Orderly or coherent multicellular flows are fundamental in biology, but their triggers are not understood. In epithelial tissues, the tug-of-war between cells is now shown to lead to intrinsic asymmetric distributions in cell polarities that drive such flows.

    • Guillermo A. Gomez
  • Comment |

    Macroscale analogies are a powerful conceptual tool with which we can gain insight into the structures and processes of the microscopic world of cell biology.

    • Michelle A. Baird
  • Editorial |

    Many advances in biological physics result from multidisciplinary collaborations. We celebrate the physics of life with a collection of articles that offer insight into successful interactions between researchers from different fields.

  • Article
    | Open Access

    Filaments of the FtsZ protein can form chiral assemblies. Now, active matter tools link the microscopic structure of active filaments to the large-scale collective phase of these assemblies.

    • Zuzana Dunajova
    • , Batirtze Prats Mateu
    •  & Martin Loose
  • Article |

    Wrinkling of cell nuclei is associated with disease. During development, the nucleus behaves like a sheet of paper and the wrinkling amplitude can be manipulated without changing its pattern.

    • Jonathan A. Jackson
    • , Nicolas Romeo
    •  & Jasmin Imran Alsous
  • News & Views |

    Regenerative animals accurately regrow lost appendages. Now, research suggests that mechanical waves propagating from the amputation edge have a key role in this process.

    • Yutaka Matsubayashi
  • Comment |

    Physics of Life research in the UK is transforming scientific insight and translational impact. Here I discuss its disruptive potential and barriers to interdisciplinary research through the lens of the activities of one of its pioneers, Tom McLeish.

    • Mark C. Leake
  • News & Views |

    The two-component bacterial MinDE protein system is the simplest biological pattern-forming system ever reported. Now, it establishes a mechanochemical feedback loop fuelling the persistent motion of liposomes.

    • Kerstin Göpfrich
  • News & Views |

    A biomolecular motor exploits a rigid-to-flexible transition of a protein tether, which allows thermal fluctuations to draw together vesicle membranes. This entropic motor helps traffic material into and around cells.

    • Shamreen Iram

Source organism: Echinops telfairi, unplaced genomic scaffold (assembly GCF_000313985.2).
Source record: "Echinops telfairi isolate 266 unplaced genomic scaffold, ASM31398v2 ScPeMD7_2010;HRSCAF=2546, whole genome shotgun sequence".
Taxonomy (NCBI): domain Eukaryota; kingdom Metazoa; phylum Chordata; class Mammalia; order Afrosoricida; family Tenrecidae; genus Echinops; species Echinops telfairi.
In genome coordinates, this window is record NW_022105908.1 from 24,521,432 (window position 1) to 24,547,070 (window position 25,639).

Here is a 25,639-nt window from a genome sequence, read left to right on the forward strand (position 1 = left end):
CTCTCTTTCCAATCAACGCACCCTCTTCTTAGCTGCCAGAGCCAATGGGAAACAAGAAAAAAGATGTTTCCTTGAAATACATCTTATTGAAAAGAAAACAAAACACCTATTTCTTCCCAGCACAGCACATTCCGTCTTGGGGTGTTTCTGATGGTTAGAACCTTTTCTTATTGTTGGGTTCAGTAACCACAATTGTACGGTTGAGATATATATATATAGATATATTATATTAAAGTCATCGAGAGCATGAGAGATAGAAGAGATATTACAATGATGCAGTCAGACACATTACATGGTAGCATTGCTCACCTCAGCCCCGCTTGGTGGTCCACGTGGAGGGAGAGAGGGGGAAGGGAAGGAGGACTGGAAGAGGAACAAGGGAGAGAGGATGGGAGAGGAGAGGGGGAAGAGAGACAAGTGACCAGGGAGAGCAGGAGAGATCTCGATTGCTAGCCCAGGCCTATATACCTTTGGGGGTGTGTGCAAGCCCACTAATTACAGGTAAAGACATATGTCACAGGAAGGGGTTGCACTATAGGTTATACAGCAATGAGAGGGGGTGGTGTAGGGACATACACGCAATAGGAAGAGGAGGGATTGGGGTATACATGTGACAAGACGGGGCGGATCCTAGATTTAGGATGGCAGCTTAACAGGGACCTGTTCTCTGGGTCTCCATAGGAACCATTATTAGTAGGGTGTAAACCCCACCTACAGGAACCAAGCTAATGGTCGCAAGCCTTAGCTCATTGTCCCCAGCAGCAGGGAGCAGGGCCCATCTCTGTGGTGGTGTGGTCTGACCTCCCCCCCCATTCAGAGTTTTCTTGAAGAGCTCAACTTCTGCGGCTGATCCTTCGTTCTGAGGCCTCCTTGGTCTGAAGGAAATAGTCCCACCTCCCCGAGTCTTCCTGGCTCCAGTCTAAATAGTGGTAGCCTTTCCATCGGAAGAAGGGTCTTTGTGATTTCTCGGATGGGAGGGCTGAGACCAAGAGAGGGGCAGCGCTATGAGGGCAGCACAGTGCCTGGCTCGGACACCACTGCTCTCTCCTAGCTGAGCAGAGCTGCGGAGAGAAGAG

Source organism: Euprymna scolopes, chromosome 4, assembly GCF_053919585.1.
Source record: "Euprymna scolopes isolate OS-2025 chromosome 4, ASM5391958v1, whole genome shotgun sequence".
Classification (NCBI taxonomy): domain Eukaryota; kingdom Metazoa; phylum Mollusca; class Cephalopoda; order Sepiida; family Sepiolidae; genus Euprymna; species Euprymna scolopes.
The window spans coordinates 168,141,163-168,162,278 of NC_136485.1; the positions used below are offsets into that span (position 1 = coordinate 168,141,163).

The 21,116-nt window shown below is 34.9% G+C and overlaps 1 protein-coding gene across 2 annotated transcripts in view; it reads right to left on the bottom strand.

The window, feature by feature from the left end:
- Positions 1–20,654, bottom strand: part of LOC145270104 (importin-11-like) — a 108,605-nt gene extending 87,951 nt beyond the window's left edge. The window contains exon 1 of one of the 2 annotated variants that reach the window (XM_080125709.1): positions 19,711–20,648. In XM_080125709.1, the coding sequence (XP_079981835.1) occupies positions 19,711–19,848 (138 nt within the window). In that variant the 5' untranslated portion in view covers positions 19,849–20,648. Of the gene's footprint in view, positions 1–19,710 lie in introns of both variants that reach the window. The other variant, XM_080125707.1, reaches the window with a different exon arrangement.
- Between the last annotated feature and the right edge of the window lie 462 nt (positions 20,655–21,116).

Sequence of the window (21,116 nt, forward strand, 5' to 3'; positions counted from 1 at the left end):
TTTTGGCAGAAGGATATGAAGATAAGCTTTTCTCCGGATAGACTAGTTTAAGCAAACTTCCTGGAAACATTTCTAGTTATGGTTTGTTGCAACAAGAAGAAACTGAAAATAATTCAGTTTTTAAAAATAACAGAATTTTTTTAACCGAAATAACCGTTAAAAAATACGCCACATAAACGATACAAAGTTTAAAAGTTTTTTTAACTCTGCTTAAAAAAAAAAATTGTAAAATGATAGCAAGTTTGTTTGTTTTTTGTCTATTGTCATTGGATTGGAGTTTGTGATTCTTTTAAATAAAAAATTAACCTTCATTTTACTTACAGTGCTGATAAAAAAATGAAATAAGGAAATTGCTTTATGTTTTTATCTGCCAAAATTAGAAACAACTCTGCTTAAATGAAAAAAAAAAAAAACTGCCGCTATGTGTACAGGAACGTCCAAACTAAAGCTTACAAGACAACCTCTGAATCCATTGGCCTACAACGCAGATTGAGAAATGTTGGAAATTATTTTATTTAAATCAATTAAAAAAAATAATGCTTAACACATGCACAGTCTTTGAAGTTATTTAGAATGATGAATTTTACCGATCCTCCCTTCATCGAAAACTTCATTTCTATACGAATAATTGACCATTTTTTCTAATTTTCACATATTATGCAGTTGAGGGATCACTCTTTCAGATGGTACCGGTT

•  & Michael Hinczewski
  • Article
    | Open Access

    ATPases can cyclically convert free energy into mechanical work. Now, it is shown that the GTPase Rab5 can also perform mechanical work as part of a two-component molecular motor with the tethering protein EEA1.

    • Anupam Singh
    • , Joan Antoni Soler
    •  & Shashi Thutupalli
  • News & Views |

    Developing tissues undergo collective cell movement and changes to their material properties, such as flow characteristics. Now tissue fluidity is linked to tissue growth.

    • Asako Shindo
  • News & Views |

    Biomolecular condensates compartmentalize and concentrate cellular components without the delimitation of a lipid membrane. The protein VASP is now shown to condense, resulting in the reorganization of actin, a key component of the cell cytoskeleton.

    • Julie Plastino
  • Research Briefing |

    A DNA-based nanorobotic arm connected to a base plate through a flexible joint can be used to store and release mechanical energy. The joint acts as a torsion spring that is wound up by rotating the arm using external electric fields and is released using a high-frequency electrical pulse.

  • Article |

    The protein VASP can undergo liquid–liquid phase separation. The interplay between the surface tension of the VASP droplet and actin polymerization controls the bundling of actin filaments, a necessary step for many cellular processes.

    • Kristin Graham
    • , Aravind Chandrasekaran
    •  & Jeanne C. Stachowiak
  • News & Views |

    Epithelial tissues cover our organs and play an important role as physical barriers. The conditions leading to spontaneous hole formation in monolayer epithelia, which challenge epithelial integrity, have now been revealed.

    • Tatiana Merle
    •  & Magali Suzanne